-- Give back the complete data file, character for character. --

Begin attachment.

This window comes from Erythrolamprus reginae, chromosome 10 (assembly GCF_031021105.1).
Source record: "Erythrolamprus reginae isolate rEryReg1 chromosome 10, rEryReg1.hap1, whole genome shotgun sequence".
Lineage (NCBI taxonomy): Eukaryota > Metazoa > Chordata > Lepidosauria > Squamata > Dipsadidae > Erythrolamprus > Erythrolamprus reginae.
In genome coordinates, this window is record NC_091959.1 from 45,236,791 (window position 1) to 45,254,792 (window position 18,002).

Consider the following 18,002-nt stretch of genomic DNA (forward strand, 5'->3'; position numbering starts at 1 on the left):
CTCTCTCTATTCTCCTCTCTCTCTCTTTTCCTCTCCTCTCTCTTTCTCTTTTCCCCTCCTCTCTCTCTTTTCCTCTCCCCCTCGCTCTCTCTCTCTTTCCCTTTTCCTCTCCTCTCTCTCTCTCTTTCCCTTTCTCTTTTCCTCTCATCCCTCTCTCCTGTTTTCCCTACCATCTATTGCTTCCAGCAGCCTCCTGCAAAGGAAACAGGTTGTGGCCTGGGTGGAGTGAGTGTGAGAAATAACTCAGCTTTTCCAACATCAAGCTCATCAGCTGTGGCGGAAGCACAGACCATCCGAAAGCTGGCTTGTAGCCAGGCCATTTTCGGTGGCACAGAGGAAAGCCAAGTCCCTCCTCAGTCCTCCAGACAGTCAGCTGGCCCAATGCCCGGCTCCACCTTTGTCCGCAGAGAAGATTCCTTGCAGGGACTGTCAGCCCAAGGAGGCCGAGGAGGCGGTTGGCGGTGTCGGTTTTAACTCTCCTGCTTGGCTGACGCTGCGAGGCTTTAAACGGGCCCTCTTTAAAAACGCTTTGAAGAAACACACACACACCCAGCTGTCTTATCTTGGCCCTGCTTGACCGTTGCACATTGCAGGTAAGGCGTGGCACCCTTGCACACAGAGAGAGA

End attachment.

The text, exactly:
This window comes from Erythrolamprus reginae, chromosome 10 (assembly GCF_031021105.1).
Source record: "Erythrolamprus reginae isolate rEryReg1 chromosome 10, rEryReg1.hap1, whole genome shotgun sequence".
Lineage (NCBI taxonomy): Eukaryota > Metazoa > Chordata > Lepidosauria > Squamata > Dipsadidae > Erythrolamprus > Erythrolamprus reginae.
In genome coordinates, this window is record NC_091959.1 from 45,236,791 (window position 1) to 45,254,792 (window position 18,002).

Consider the following 18,002-nt stretch of genomic DNA (forward strand, 5'->3'; position numbering starts at 1 on the left):
CTCTCTCTATTCTCCTCTCTCTCTCTTTTCCTCTCCTCTCTCTTTCTCTTTTCCCCTCCTCTCTCTCTTTTCCTCTCCCCCTCGCTCTCTCTCTCTTTCCCTTTTCCTCTCCTCTCTCTCTCTCTTTCCCTTTCTCTTTTCCTCTCATCCCTCTCTCCTGTTTTCCCTACCATCTATTGCTTCCAGCAGCCTCCTGCAAAGGAAACAGGTTGTGGCCTGGGTGGAGTGAGTGTGAGAAATAACTCAGCTTTTCCAACATCAAGCTCATCAGCTGTGGCGGAAGCACAGACCATCCGAAAGCTGGCTTGTAGCCAGGCCATTTTCGGTGGCACAGAGGAAAGCCAAGTCCCTCCTCAGTCCTCCAGACAGTCAGCTGGCCCAATGCCCGGCTCCACCTTTGTCCGCAGAGAAGATTCCTTGCAGGGACTGTCAGCCCAAGGAGGCCGAGGAGGCGGTTGGCGGTGTCGGTTTTAACTCTCCTGCTTGGCTGACGCTGCGAGGCTTTAAACGGGCCCTCTTTAAAAACGCTTTGAAGAAACACACACACACCCAGCTGTCTTATCTTGGCCCTGCTTGACCGTTGCACATTGCAGGTAAGGCGTGGCACCCTTGCACACAGAGAGAGA